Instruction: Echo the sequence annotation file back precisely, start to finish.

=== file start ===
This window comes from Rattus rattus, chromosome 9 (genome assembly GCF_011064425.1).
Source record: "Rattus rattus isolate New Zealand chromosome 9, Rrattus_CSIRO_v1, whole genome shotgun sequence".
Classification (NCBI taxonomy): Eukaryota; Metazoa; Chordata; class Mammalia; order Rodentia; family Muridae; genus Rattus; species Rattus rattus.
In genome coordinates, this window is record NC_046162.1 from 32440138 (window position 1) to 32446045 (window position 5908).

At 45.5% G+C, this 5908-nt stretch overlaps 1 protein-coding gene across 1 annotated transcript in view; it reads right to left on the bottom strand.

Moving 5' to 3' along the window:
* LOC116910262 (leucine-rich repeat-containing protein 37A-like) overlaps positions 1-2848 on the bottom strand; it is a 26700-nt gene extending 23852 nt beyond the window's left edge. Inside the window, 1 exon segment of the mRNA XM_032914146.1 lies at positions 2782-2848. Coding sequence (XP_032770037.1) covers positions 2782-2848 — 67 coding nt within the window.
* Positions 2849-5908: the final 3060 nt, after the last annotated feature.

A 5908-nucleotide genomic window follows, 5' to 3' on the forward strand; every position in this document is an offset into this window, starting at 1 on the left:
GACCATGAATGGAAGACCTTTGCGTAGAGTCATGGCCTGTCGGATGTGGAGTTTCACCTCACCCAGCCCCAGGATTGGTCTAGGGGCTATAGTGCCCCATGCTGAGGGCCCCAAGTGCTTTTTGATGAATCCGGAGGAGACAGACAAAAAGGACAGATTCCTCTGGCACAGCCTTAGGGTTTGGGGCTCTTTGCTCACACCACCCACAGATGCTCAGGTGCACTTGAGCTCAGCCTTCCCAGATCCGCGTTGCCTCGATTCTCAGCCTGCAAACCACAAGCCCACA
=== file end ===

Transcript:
This window comes from Rattus rattus, chromosome 9 (genome assembly GCF_011064425.1).
Source record: "Rattus rattus isolate New Zealand chromosome 9, Rrattus_CSIRO_v1, whole genome shotgun sequence".
Classification (NCBI taxonomy): Eukaryota; Metazoa; Chordata; class Mammalia; order Rodentia; family Muridae; genus Rattus; species Rattus rattus.
In genome coordinates, this window is record NC_046162.1 from 32440138 (window position 1) to 32446045 (window position 5908).

At 45.5% G+C, this 5908-nt stretch overlaps 1 protein-coding gene across 1 annotated transcript in view; it reads right to left on the bottom strand.

Moving 5' to 3' along the window:
* LOC116910262 (leucine-rich repeat-containing protein 37A-like) overlaps positions 1-2848 on the bottom strand; it is a 26700-nt gene extending 23852 nt beyond the window's left edge. Inside the window, 1 exon segment of the mRNA XM_032914146.1 lies at positions 2782-2848. Coding sequence (XP_032770037.1) covers positions 2782-2848 — 67 coding nt within the window.
* Positions 2849-5908: the final 3060 nt, after the last annotated feature.

A 5908-nucleotide genomic window follows, 5' to 3' on the forward strand; every position in this document is an offset into this window, starting at 1 on the left:
GACCATGAATGGAAGACCTTTGCGTAGAGTCATGGCCTGTCGGATGTGGAGTTTCACCTCACCCAGCCCCAGGATTGGTCTAGGGGCTATAGTGCCCCATGCTGAGGGCCCCAAGTGCTTTTTGATGAATCCGGAGGAGACAGACAAAAAGGACAGATTCCTCTGGCACAGCCTTAGGGTTTGGGGCTCTTTGCTCACACCACCCACAGATGCTCAGGTGCACTTGAGCTCAGCCTTCCCAGATCCGCGTTGCCTCGATTCTCAGCCTGCAAACCACAAGCCCACA